Death-penalty trials keep getting delayed. A Lexington judge is fed up.

Chief Fayette Circuit Judge Pamela Goodwine.
Chief Fayette Circuit Judge Pamela Goodwine.

Chief Fayette Circuit Judge Pamela Goodwine said she plans to more closely monitor the progress of death-penalty cases after experiencing difficulties in advancing one capital case toward trial.

Her desire for more progress comes after it became apparent last month that a death-penalty trial scheduled to start May 30 will be postponed.

Goodwine became upset April 27 after public defenders Kim Green and Chris Tracy sought to delay a murder trial for Quincinio Canada and Dawan Mulazim.

The two men are charged with murder, robbery and assault in the 2014 shooting death of Marine Lance Cpl. Jonathan Price, 26, and the wounding of his wife, Megan. The two were celebrating Megan’s birthday when they were shot in the parking lot of Austin City Saloon in Lexington.

Green, Mulazim’s attorney, and Tracy, Canada’s attorney, said they could not be ready by May 30 because of the complexity of issues involved in preparing for trial.

Goodwine initially resisted delaying the trial but relented May 4 when it became evident that to push forward risked a possible appeal and retrial. Tempers flared and tears were shed over the course of a couple of hearings before Goodwine decided that more time was needed.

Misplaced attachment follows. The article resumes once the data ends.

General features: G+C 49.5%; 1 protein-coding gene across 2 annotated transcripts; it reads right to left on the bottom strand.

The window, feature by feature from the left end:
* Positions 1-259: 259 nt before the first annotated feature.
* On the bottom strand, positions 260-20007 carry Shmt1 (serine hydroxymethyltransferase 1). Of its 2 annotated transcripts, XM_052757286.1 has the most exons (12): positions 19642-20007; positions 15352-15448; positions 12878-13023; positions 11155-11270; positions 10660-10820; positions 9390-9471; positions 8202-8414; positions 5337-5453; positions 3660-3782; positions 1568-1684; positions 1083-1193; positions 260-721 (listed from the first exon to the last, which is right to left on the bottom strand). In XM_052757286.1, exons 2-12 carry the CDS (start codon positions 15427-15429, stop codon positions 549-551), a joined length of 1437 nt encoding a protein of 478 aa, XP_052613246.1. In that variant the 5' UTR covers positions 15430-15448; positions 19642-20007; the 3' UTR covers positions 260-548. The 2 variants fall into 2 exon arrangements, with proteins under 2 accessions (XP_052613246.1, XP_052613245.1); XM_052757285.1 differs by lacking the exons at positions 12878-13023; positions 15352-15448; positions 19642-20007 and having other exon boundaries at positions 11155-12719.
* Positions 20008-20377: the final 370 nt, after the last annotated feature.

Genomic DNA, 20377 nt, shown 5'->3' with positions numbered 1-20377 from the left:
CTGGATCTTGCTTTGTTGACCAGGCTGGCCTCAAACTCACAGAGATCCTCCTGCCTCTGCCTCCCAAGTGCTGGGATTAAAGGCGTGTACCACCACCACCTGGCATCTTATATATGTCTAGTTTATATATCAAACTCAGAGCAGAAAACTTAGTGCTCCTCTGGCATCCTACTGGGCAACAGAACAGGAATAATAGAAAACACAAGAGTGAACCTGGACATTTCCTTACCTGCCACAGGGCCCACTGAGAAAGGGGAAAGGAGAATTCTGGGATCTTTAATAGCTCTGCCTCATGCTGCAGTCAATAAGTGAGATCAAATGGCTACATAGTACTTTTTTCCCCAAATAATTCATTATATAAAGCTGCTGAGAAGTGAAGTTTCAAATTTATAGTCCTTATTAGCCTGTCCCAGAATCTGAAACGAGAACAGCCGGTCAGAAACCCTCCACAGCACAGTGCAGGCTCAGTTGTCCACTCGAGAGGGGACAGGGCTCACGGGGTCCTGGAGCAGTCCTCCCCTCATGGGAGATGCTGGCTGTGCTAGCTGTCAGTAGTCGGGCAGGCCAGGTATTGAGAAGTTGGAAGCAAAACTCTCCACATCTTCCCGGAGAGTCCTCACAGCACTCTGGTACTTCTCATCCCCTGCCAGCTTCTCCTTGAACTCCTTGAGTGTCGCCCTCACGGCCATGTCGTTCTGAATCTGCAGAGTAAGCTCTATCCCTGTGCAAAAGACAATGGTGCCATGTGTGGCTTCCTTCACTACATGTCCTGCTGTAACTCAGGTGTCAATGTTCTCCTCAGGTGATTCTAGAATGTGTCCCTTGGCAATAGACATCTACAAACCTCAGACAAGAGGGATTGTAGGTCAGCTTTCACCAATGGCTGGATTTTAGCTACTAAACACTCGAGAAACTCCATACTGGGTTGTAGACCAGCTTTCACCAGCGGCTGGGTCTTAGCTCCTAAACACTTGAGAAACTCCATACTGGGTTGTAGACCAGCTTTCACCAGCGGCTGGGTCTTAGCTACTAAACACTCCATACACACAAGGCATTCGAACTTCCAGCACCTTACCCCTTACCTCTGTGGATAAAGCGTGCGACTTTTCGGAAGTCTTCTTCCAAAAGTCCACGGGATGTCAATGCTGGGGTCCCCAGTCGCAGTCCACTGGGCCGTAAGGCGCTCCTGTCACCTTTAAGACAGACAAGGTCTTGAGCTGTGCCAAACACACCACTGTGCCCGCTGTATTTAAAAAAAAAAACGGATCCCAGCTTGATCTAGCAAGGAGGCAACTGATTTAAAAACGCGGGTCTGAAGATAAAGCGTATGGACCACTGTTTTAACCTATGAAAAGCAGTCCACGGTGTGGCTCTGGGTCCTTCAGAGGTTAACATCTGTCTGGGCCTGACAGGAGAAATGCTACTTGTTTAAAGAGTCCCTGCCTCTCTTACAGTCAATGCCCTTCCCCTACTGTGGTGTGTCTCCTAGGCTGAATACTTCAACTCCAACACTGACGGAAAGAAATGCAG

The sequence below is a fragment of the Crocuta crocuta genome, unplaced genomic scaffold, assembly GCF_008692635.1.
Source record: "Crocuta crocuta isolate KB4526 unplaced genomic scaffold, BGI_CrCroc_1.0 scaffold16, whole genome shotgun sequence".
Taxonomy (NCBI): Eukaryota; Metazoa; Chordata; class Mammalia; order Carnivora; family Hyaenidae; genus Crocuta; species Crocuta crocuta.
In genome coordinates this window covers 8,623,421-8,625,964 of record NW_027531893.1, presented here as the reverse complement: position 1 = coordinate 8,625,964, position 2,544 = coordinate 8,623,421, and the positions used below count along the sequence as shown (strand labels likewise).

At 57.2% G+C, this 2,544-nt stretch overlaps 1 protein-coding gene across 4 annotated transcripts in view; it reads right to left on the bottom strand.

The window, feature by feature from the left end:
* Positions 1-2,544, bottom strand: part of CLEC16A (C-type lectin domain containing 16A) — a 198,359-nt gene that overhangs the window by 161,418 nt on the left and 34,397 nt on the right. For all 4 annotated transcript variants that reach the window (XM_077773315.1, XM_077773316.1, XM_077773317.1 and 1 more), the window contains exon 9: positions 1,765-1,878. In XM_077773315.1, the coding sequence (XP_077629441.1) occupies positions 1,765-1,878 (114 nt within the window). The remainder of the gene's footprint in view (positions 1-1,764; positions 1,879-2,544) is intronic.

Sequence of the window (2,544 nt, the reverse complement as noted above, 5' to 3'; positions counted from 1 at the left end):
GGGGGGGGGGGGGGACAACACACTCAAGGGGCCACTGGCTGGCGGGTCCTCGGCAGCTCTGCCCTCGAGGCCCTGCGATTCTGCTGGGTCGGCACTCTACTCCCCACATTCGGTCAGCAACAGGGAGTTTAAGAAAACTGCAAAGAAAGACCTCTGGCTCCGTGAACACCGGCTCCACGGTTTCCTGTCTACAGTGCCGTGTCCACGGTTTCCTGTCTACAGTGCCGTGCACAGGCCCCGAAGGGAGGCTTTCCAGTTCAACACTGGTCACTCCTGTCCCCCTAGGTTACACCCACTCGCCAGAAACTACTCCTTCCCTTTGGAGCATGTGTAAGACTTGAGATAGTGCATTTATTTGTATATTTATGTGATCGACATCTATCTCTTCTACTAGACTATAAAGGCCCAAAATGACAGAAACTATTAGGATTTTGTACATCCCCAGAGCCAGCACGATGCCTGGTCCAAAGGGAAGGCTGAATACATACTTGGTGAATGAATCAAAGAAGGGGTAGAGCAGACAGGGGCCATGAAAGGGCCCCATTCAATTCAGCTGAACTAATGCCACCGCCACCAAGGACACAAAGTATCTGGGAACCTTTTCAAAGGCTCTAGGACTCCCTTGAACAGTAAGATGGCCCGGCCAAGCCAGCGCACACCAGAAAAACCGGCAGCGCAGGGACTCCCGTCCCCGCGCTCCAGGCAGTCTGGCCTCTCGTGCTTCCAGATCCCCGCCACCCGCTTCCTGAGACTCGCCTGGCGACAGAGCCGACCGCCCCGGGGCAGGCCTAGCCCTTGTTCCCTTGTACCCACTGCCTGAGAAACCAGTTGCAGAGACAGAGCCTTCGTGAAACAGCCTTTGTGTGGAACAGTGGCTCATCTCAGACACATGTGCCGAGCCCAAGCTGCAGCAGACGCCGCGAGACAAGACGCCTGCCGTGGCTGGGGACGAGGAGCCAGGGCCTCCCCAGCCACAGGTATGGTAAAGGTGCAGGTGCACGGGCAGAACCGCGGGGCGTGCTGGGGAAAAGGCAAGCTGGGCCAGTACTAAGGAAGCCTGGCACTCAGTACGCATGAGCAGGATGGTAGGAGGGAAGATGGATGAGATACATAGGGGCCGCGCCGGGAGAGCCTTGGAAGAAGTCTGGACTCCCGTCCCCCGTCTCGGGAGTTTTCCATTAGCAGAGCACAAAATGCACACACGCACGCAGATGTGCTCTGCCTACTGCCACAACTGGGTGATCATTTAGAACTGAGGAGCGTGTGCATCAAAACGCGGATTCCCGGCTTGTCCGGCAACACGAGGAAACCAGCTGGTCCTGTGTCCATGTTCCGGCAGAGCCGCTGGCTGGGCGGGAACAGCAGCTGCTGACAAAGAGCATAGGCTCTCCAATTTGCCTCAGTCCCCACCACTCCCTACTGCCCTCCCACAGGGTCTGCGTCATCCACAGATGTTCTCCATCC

Under the Constitution, a criminal defendant has a right to the effective assistance of legal counsel at trial. Tracy and Green argued that they could not provide that effective counsel.

“There’s not a remote chance that we are even close to being ready,” Tracy told Goodwine on April 27. “There are so many issues of such complexity that are still left to litigate in this matter.”

Goodwine said she intended to start the trial as scheduled. “The only way this is going to stop is to hold feet to the fire,” she said, her voice rising.

The judge added: “I’ve tried 10 capital cases in 13 years and every single one of them has had a motion to continue 30 days before trial because they need more time.”

But on May 4, when the defense indicated that it needed time to sort through Canada’s juvenile court records for mental-health evidence, Goodwine said she would postpone the trial to a later date.

Assistant Commonwealth’s Attorney Kimberly Baird acknowledged that to push forward risked a “reversible error” on appeal.

But Baird added, dabbing at tears and with her voice cracking: “That is so unfair to the commonwealth. I recognize this is me being angry, is what this is. … It’s so not fair. I recognize this is going to get continued, as does the victim’s family. I recognize it’s probably going to be next year” before jury selection begins.

Debbie Price, Jonathan Price’s mother, was also frustrated. Jonathan’s birthday was May 4, the day of the hearing when it became apparent that the trial regarding his death would not begin as scheduled.

“We’re disappointed in all these last-minute motions,” Debbie Price said after the hearing. But she added, “We don’t want the defense to come back and say something was done wrong. We want everything done right the first time.”